New gens allowed us to reach a better framerate and more realistic renders of the lights, the weather, and the snow for example. The landscapes are gorgeous!

This is going to be KT Racing and Nacon’s final game with the WRC license as part of your current agreement. Is that something that was on your mind as you were developing the game? Is the intention to sign off with a bang and deliver the series’ best outing yet?

As the title of the game suggests, we wanted to give players a game that could last for generations. This required a solid competitive mode which we developed with the Leagues mode, as well as substantial content for solo players. So, we brought to WRC Generations the most extensive content ever seen in a rally game, with 22 different locations, over 150 stages and over 750 kilometers to cover.

As a studio, you’ve obviously grown in prominence with the WRC license over the years, delivering games that arguably got better each year. Going forward, are you looking to take that knowhow of developing rally racing sims and continuing to apply that, or would you like to move on to something different?

The WRC franchise has really allowed us to grow and strengthen our expertise every year. It would be a shame not to take advantage of it so I don’t think to abandon the rally completely. But it’s a new page that is turning and that leaves room for other and very different projects, like Test Drive Unlimited Solar Crown.

"The WRC franchise has really allowed us to grow and strengthen our expertise every year. It would be a shame not to take advantage of it so I don’t think to abandon the rally completely. But it’s a new page that is turning and that leaves room for other and very different projects, like Test Drive Unlimited Solar Crown."

Since the reveal of the PS5 and Xbox Series’ specs, a lot of comparisons have been made between the GPU speeds of the two consoles, with the PS5 at 10.28 TFLOPS and the Xbox Series X at 12 TFLOPS. How much of an impact on development do you think that difference will have?

Due to its faster clockspeed, the PS5 gives us “direct” “simpler” performance advantages from previous generation. Although the Xbox Series X’s GPU raw performance is better, it’s harder to exploit: it requires a better parallelism to exploits the 52 CUs. But I suppose devs could, in the long term, obtain better performance on the Xbox Series X.

The PS5 features an incredibly fast SSD with 5.5GB/s raw bandwidth. How can developers take advantage of this, and how does this compare to the Xbox Series X’s 2.4GB/s raw bandwidth?

IO bandwidth is really important: Asset quality (textures and meshes), and thus assets sizes increased a lot in the new game generation, faster than available RAM, so games need to be better at streaming data. We are currently exploiting consoles’ direct-to-ram tech (DirectStorage) and hardware decompression on PS5 (Kraken) for fast loading and streaming.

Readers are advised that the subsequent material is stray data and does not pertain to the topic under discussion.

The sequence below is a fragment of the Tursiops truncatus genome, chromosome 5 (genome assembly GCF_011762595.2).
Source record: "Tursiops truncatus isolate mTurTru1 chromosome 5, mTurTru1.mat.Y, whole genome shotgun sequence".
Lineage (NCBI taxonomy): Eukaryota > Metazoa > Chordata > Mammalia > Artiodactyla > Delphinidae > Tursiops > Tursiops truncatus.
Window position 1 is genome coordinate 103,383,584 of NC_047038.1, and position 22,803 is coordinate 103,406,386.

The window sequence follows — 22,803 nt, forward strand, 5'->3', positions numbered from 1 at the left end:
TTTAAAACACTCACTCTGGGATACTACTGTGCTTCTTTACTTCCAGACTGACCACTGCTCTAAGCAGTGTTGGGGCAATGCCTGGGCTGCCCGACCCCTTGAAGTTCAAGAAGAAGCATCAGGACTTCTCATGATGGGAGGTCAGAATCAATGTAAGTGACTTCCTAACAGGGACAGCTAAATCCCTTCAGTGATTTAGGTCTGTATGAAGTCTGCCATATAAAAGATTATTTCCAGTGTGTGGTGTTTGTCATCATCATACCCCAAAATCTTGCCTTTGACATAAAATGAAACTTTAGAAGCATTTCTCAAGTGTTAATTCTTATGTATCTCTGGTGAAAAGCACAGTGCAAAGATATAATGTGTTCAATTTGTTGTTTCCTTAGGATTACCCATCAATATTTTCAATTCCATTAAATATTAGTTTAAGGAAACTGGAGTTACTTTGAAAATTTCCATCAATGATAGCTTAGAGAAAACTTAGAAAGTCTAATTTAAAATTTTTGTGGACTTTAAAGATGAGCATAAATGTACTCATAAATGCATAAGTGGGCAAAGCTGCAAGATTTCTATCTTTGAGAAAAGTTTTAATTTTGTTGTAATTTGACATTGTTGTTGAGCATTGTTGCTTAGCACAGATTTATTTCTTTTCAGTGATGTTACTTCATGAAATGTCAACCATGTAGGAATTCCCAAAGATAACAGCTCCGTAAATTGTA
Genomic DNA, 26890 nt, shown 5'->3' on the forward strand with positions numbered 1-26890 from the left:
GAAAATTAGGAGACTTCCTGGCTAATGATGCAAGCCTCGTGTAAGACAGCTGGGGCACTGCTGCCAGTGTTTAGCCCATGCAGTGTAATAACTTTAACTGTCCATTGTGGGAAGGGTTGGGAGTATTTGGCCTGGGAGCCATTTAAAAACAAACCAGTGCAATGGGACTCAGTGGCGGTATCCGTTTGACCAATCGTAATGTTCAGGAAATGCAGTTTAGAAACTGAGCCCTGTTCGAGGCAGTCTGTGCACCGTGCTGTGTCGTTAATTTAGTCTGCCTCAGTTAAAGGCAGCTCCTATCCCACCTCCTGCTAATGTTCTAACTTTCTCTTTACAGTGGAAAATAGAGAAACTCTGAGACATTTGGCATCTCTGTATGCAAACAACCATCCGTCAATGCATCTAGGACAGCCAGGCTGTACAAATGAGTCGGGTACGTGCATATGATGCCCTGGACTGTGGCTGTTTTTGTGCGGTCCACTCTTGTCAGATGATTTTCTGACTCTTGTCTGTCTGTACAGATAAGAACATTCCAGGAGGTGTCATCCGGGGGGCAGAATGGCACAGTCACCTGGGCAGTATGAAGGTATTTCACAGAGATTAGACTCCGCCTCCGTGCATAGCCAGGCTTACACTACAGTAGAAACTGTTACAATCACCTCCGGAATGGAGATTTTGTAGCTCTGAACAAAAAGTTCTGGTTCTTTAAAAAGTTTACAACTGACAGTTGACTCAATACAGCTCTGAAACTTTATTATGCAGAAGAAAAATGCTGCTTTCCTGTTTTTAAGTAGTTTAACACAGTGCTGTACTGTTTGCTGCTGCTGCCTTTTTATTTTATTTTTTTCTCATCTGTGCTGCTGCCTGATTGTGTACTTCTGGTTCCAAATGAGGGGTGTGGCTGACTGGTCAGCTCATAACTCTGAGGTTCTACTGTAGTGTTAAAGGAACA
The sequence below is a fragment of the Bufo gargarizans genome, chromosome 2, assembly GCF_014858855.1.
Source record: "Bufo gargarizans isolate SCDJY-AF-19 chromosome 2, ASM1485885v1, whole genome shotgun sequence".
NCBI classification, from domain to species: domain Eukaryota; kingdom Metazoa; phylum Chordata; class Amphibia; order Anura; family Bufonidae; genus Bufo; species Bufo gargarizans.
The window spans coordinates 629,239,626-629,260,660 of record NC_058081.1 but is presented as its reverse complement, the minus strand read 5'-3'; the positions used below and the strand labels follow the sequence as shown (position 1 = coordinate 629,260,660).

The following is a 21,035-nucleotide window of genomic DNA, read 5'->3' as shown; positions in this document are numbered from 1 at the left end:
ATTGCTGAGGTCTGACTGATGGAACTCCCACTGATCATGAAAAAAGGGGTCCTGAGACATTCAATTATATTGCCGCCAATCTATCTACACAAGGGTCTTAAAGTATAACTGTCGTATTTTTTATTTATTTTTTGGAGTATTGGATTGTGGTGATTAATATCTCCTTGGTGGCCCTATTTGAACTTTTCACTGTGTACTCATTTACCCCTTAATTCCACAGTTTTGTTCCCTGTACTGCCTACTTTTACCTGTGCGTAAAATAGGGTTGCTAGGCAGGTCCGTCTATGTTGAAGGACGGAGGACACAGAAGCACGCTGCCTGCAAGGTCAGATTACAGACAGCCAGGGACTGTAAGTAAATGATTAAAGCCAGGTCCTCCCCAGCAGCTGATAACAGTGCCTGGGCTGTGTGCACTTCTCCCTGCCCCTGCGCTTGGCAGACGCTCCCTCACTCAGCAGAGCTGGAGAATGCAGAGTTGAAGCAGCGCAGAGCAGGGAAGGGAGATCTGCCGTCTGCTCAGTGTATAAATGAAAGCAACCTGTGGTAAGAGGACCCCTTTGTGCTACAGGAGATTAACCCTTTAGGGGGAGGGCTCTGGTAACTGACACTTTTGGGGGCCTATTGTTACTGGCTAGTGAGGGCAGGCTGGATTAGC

You might notice small timing difference on level loading or high quality mips appearing a bit sooner due to those hardware differences, but keep in mind that due to those big bandwidth increases on the next-gen consoles, the loading bottleneck might have shifted from IO to CPU processing. We are very happy by the technology choice and should be able to exploit it even better as our next game, TDUSC, is an open world game.

Both the PS5 and Xbox Series X boast Zen 2 CPUs, but there is a difference in the processors of both consoles. The Xbox Series X features 8x Zen 2 Cores at 3.8GHz, whereas the PS5 features 8x Zen 2 Cores at 3.5GHz. Your thoughts on this difference?

Both CPUs are great, we are happy to have very close performances between both console. Furthermore, as both architecture are very close (x64, instructions set, cache size, etc) any optimisation benefits both consoles.

What frame rate and resolution will the game target on the PS5 and Xbox Series X/S?

On WRC Generation we really wanted to reach the best performances and stability on new and old generations.

On the new console generation, we offer 2 modes depending on the player preferences. For PS5 and Xbox Series X, the first is the quality mode with a 30 FPS and a resolution of 4K, the second is the performance mode with an increased frame rate of 60 and a resolution of 1440p.

The Xbox Series S has a less powerful graphic card, so the two graphics modes offer a slightly lower resolution: for the quality mode we have a 30 FPS with a 1440p resolution, and the performance mode runs at 60 FPS at 1080p.

"On WRC Generation we really wanted to reach the best performances and stability on new and old generations."

What are your thoughts on the Steam Deck? Do you have plans for any specific optimizations for the device?

As you know, this is the last time we are developing an officially licensed WRC game. So we plan to follow the game over time, but it will take us too much time and monopolize part of our team. In this context, we have not planned to adapt WRC Generations to the technical specificities of the Steam Deck.